Troy Exchange Club hears details of Riley#039;s tax proposal

Published 12:00 am Saturday, June 21, 2003

Twinkle Andress, the director of appointments for Gov. Bob Riley, spoke to the Exchange Club of Troy on Thursday about the governor's new tax package.

"Governor Riley inherited a severe crisis," she said.

"This state has not been managed well."

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She told members that when Riley took office, he had three choices: to do nothing, to do just enough to fix the deficit or to do something to fix the problem.

There was a $675 million dollar hole in the budget and Riley could either ignore it and cut services and programs or produce just enough money to cover it.

The second choice would have still called for the largest tax increase ever and leave the state in the same condition.

Riley's tax package addresses the third option and works to fixing the entire problem of money management.

Andress said Riley's tax package is modeled after President Ronald Reagan's tax package when Reagan was governor of California in 1967.

Reagan increased taxes after promising not to, but two years after implementing his new tax structure, Reagan gave Californians one of the biggest tax cuts in history.

Riley finds himself in a similar situation, Andress said.

He never voted to raise taxes as a congressman, but he believes it is the only way to fix Alabama's financial crisis.

Riley's tax plan will go before voters on September 9 and Andress said the outcome will give Riley an indication about what voters really want.

"If that does not pass, the state will tell him that they enjoy paying the lowest taxes and are fine with the way things are," she said.

"He says the outcome will be an indication of where we want him to go with the state."

If the package should fail, Andress said the governor will be forced to make drastic cuts.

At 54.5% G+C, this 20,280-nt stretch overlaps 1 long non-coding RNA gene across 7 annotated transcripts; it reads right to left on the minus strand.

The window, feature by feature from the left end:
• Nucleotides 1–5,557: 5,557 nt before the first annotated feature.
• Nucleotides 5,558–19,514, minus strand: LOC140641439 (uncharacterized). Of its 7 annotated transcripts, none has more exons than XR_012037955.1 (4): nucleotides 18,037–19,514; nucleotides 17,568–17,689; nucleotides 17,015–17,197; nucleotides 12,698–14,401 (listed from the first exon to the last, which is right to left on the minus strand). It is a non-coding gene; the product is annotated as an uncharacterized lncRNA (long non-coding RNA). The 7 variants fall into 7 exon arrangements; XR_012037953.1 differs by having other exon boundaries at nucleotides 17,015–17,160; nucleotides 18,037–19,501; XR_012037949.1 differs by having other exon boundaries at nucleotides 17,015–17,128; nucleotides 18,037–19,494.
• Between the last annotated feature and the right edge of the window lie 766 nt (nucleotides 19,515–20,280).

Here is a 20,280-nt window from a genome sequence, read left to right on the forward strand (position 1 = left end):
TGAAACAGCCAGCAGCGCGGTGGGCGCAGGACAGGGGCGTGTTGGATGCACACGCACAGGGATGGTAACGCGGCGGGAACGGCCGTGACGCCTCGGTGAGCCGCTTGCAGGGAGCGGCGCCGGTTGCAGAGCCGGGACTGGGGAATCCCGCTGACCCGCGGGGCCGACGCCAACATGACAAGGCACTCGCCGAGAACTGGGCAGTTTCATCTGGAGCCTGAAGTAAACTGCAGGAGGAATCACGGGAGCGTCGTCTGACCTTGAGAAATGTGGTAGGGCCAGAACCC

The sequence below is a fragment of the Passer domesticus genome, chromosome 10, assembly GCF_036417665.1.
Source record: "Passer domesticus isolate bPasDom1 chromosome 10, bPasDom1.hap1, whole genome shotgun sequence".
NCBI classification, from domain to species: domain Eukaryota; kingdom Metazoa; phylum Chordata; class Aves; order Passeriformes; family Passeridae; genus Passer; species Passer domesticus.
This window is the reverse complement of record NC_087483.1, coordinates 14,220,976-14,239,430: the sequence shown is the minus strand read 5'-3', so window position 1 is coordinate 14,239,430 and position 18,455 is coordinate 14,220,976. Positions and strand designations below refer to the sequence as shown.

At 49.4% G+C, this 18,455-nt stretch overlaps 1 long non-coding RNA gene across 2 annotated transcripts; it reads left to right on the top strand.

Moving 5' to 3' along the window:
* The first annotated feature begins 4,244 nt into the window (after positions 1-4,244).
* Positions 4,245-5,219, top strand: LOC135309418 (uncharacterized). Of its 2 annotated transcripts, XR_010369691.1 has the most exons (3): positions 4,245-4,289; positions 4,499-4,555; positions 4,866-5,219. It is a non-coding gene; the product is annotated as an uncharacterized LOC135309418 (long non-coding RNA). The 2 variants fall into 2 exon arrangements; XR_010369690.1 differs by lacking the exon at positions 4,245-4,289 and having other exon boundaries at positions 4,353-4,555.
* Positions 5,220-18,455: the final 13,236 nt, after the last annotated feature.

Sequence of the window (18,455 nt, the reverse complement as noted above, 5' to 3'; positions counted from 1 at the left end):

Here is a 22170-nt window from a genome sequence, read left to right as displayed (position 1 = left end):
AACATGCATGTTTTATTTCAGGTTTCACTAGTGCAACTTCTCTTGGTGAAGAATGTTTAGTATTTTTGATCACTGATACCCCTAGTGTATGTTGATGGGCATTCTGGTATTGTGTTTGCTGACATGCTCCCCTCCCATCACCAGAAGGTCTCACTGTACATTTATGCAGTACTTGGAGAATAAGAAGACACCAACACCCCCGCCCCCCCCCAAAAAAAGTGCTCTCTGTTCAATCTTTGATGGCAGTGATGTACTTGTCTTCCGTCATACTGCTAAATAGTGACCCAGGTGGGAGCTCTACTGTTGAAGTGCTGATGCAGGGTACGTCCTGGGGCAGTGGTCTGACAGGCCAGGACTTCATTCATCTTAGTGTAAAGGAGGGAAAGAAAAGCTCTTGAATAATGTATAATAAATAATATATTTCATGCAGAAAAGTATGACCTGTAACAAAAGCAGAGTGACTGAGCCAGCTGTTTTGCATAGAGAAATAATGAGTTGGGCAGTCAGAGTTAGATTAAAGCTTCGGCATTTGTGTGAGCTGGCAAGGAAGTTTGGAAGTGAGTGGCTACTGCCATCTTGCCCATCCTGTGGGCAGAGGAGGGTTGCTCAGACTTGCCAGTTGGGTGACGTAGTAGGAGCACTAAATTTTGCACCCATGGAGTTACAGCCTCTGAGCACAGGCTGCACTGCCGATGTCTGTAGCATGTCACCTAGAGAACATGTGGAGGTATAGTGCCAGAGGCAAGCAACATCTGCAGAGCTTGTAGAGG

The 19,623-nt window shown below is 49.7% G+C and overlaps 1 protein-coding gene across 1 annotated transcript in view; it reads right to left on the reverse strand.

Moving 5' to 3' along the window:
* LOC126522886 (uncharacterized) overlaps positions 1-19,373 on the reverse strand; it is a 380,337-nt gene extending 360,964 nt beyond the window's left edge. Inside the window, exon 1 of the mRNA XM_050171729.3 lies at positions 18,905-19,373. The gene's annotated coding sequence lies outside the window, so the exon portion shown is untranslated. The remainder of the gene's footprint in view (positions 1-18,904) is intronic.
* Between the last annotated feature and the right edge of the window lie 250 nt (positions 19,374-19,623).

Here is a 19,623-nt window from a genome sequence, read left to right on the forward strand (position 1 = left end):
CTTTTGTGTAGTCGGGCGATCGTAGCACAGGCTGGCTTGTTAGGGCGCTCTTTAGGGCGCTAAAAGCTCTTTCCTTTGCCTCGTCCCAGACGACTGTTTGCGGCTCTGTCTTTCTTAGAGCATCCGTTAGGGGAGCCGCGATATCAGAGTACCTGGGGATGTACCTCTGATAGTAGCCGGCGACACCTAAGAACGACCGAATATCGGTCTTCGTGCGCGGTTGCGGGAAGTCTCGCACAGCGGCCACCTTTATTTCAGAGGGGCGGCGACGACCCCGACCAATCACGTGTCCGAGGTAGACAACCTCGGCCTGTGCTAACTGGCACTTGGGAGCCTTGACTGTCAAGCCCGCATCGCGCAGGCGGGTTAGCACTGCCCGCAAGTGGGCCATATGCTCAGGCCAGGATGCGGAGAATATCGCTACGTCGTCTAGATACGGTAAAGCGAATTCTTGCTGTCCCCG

The cuts include the loss of 97 state troopers (there are currently less than 200); the release of prisoners whether or not they've served their time; the loss of nursing home care for 6,900 seniors; drastic cuts in the Department of Human Resources; the loss of 5,200 teachers in the 2004-2005 school year; the loss of over 700 judicial employees; the closing of seven more of 14 mental facilities; and the closing of 60 senior service centers.

Already Riley has been cutting waste.

State employees now have to check cars out before they use them and check them back in when they are finished.

He also refused to renew contracts for over $70,000 to pay for Weight Watchers for state employees.

Andress said the savings won't be instantly noticeable, but they will be recognizable "along the pathway."

To help ensure accountability, Riley is "letting the sunshine in on budgeting," Andress said.

He does not want funds earmarked, or designated for specific funds.

Instead, Riley wants to put it into an Alabama Excellence Fund so the state can spend the money on its ever-changing needs.

This year, Andress said the funds will go to the Alabama Reading Initiative.

The fund will also prevent legislators from hiding money inside other budgets.

Any project using money from the Alabama Excellence Fund will be a line item, making the terms of the money's use specific. Passing money from one entity to another will be illegal.

Money will also be distributed on the local level through a grant process and local schools or governments will have more freedom to determine what they want to use it for.

Other tax changes include-but are not limited to-a 5 percent income tax raise for individuals making less than $75,000 a year and couples making less than $150,000 per year; a 6 percent increase will be put in place for individuals who make over $75,000 per year and couples that make over than $150,000 per year; property will be appraised at 100 percent value instead of 10 percent and the current 6.5 mil will decrease to 3.5 with a $50,000 deduction; land will be appraised at 22 percent value with a maximum value of $650 per acre increase; and no more than 2,000 acres of timberland can be claimed.

Sales tax will also increase from 2 percent to 2.5 percent for cars and a tax will be imposed on repairs, installation and service and a lubricant oil tax will be imposed.

"No one wants to pay higher taxes," Andress said.

But, she said they are necessary to improve the condition of the state.

"If the lowest taxes meant better living, why are we the 48th, 49th and 50th in everything we do?" she asked.